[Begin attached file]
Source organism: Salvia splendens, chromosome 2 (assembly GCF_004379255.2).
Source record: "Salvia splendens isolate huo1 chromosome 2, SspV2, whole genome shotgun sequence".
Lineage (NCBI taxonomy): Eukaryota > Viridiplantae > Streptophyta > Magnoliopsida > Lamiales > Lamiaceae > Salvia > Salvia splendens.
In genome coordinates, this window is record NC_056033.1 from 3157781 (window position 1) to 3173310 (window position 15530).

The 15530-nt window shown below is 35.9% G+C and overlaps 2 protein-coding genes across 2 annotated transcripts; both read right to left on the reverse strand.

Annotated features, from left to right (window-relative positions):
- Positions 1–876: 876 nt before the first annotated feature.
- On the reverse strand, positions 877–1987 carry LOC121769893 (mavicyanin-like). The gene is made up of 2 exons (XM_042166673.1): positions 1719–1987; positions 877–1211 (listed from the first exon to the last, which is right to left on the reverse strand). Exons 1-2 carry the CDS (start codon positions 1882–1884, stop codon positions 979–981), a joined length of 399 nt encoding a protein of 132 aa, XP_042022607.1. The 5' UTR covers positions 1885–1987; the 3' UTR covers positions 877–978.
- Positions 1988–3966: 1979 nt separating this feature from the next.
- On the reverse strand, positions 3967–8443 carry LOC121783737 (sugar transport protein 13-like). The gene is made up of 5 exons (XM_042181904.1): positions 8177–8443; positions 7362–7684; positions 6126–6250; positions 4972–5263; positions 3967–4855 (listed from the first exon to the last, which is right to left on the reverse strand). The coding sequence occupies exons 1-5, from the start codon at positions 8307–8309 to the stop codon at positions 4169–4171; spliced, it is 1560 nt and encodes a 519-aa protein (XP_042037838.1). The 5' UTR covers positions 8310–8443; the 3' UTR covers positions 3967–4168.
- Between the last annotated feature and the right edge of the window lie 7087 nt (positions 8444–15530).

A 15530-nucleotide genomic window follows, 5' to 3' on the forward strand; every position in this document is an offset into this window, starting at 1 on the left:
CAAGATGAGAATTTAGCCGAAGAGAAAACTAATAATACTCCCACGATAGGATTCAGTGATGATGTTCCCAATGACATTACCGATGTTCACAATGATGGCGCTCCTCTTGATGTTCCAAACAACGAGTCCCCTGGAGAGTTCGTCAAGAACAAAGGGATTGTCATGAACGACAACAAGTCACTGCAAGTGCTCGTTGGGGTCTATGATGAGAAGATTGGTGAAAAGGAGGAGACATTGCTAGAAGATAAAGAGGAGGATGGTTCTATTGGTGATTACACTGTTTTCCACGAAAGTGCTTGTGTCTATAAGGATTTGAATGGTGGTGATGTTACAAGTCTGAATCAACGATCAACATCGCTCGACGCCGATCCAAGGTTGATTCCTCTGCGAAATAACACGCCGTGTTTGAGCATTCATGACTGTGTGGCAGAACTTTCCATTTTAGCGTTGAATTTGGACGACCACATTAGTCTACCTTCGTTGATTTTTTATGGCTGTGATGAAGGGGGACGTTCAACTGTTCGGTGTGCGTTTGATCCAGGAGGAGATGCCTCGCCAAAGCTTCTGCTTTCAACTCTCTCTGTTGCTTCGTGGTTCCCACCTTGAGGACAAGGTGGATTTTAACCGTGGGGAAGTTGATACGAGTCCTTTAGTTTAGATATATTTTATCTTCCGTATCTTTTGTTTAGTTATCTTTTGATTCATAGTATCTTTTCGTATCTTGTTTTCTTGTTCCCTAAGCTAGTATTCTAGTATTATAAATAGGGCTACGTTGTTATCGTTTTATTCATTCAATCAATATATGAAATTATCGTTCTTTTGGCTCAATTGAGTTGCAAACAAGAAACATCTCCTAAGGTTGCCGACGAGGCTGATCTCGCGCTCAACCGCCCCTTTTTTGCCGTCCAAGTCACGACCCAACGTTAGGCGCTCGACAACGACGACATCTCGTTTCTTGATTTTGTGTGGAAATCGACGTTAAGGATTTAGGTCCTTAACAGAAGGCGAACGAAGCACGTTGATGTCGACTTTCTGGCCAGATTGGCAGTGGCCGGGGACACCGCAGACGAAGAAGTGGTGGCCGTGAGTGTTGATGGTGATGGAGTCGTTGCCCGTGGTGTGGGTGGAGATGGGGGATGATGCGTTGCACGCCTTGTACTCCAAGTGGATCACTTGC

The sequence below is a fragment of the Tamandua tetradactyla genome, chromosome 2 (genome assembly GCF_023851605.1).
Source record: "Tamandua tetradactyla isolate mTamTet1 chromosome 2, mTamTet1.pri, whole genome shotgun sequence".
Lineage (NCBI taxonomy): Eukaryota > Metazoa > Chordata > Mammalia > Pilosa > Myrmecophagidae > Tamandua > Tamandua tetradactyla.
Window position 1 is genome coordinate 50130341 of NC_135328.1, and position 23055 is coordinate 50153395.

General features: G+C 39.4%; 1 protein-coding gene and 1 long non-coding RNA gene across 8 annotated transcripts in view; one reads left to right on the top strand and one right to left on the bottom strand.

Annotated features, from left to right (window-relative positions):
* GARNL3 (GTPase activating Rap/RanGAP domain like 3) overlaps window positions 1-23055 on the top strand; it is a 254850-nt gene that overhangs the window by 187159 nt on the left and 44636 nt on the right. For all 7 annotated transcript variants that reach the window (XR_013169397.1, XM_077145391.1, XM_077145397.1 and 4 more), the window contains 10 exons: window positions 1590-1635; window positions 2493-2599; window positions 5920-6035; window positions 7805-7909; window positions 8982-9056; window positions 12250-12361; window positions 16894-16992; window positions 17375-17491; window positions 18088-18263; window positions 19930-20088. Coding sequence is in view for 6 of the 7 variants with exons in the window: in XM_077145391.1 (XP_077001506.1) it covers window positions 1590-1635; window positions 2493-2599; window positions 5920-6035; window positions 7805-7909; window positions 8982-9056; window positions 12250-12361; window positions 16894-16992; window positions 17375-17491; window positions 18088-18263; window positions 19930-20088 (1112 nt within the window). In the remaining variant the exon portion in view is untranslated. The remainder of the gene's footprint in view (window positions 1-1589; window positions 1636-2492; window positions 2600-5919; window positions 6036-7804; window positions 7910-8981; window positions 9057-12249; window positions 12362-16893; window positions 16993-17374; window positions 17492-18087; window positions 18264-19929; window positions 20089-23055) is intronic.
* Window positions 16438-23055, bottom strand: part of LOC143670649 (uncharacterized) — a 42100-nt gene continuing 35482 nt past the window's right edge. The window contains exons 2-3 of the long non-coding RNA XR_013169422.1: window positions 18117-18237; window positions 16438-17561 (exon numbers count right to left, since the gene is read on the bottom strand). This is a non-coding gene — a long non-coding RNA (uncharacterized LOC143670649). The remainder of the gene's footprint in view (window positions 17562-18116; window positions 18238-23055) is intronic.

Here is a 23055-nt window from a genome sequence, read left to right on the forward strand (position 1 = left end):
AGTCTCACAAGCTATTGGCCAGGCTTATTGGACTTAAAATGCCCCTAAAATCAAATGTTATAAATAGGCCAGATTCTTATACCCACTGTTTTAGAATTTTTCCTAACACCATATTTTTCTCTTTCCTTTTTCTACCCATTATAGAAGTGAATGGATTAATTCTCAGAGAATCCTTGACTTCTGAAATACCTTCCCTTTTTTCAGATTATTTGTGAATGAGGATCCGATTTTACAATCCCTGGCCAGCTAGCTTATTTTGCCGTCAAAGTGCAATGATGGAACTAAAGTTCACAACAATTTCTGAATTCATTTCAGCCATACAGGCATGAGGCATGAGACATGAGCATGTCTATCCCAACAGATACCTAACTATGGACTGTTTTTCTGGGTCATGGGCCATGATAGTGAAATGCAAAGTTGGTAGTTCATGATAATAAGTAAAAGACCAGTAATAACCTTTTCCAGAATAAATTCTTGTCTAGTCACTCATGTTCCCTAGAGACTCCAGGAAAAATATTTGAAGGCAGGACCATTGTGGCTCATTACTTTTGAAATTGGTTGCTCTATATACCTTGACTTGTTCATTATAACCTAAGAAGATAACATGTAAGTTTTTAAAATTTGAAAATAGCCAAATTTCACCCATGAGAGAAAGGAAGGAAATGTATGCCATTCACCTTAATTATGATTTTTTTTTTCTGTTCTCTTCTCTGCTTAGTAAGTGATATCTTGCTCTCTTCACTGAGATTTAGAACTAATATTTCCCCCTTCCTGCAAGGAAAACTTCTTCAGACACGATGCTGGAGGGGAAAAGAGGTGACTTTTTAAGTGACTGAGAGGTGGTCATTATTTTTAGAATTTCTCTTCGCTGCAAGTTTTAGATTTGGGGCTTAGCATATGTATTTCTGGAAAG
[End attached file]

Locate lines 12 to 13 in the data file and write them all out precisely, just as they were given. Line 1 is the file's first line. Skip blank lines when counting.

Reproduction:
A 15530-nucleotide genomic window follows, 5' to 3' on the forward strand; every position in this document is an offset into this window, starting at 1 on the left:
CAAGATGAGAATTTAGCCGAAGAGAAAACTAATAATACTCCCACGATAGGATTCAGTGATGATGTTCCCAATGACATTACCGATGTTCACAATGATGGCGCTCCTCTTGATGTTCCAAACAACGAGTCCCCTGGAGAGTTCGTCAAGAACAAAGGGATTGTCATGAACGACAACAAGTCACTGCAAGTGCTCGTTGGGGTCTATGATGAGAAGATTGGTGAAAAGGAGGAGACATTGCTAGAAGATAAAGAGGAGGATGGTTCTATTGGTGATTACACTGTTTTCCACGAAAGTGCTTGTGTCTATAAGGATTTGAATGGTGGTGATGTTACAAGTCTGAATCAACGATCAACATCGCTCGACGCCGATCCAAGGTTGATTCCTCTGCGAAATAACACGCCGTGTTTGAGCATTCATGACTGTGTGGCAGAACTTTCCATTTTAGCGTTGAATTTGGACGACCACATTAGTCTACCTTCGTTGATTTTTTATGGCTGTGATGAAGGGGGACGTTCAACTGTTCGGTGTGCGTTTGATCCAGGAGGAGATGCCTCGCCAAAGCTTCTGCTTTCAACTCTCTCTGTTGCTTCGTGGTTCCCACCTTGAGGACAAGGTGGATTTTAACCGTGGGGAAGTTGATACGAGTCCTTTAGTTTAGATATATTTTATCTTCCGTATCTTTTGTTTAGTTATCTTTTGATTCATAGTATCTTTTCGTATCTTGTTTTCTTGTTCCCTAAGCTAGTATTCTAGTATTATAAATAGGGCTACGTTGTTATCGTTTTATTCATTCAATCAATATATGAAATTATCGTTCTTTTGGCTCAATTGAGTTGCAAACAAGAAACATCTCCTAAGGTTGCCGACGAGGCTGATCTCGCGCTCAACCGCCCCTTTTTTGCCGTCCAAGTCACGACCCAACGTTAGGCGCTCGACAACGACGACATCTCGTTTCTTGATTTTGTGTGGAAATCGACGTTAAGGATTTAGGTCCTTAACAGAAGGCGAACGAAGCACGTTGATGTCGACTTTCTGGCCAGATTGGCAGTGGCCGGGGACACCGCAGACGAAGAAGTGGTGGCCGTGAGTGTTGATGGTGATGGAGTCGTTGCCCGTGGTGTGGGTGGAGATGGGGGATGATGCGTTGCACGCCTTGTACTCCAAGTGGATCACTTGC